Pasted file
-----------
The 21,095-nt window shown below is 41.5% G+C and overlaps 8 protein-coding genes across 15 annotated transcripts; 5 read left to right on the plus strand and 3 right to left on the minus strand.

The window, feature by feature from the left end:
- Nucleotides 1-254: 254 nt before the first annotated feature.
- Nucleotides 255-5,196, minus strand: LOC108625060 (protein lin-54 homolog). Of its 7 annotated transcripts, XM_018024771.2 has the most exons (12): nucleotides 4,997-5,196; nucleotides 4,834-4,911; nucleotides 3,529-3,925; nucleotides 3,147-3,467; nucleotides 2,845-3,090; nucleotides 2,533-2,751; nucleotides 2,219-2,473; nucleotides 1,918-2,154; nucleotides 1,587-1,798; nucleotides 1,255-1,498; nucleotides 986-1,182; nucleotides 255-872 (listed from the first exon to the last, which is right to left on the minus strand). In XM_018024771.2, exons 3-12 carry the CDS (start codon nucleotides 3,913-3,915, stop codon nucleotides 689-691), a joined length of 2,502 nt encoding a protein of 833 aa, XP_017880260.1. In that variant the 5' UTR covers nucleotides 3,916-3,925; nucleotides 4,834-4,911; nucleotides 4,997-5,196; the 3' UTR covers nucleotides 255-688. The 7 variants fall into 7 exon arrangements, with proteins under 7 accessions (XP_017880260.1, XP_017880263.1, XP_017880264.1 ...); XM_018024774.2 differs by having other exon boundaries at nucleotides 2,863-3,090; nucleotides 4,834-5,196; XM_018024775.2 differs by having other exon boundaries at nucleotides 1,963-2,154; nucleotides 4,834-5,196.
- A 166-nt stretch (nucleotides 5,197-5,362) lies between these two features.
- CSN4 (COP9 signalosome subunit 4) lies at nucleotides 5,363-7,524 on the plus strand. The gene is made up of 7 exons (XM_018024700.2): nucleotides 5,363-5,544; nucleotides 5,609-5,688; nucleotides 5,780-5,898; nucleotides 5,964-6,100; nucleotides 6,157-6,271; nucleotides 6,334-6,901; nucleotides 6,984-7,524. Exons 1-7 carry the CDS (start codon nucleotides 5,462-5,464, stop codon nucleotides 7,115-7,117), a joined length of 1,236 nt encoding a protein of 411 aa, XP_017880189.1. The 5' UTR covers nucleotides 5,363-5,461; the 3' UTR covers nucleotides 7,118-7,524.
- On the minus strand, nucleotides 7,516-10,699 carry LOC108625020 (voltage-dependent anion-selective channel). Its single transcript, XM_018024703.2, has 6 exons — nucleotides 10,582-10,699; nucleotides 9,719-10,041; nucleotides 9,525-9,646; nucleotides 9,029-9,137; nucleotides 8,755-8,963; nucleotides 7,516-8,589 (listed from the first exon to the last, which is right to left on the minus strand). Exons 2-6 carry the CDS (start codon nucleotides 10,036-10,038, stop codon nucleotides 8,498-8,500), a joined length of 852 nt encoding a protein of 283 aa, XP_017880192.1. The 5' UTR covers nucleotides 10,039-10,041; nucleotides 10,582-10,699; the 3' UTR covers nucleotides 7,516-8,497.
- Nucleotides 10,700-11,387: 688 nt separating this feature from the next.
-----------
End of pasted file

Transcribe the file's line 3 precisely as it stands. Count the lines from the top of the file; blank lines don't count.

- Nucleotides 1-254: 254 nt before the first annotated feature.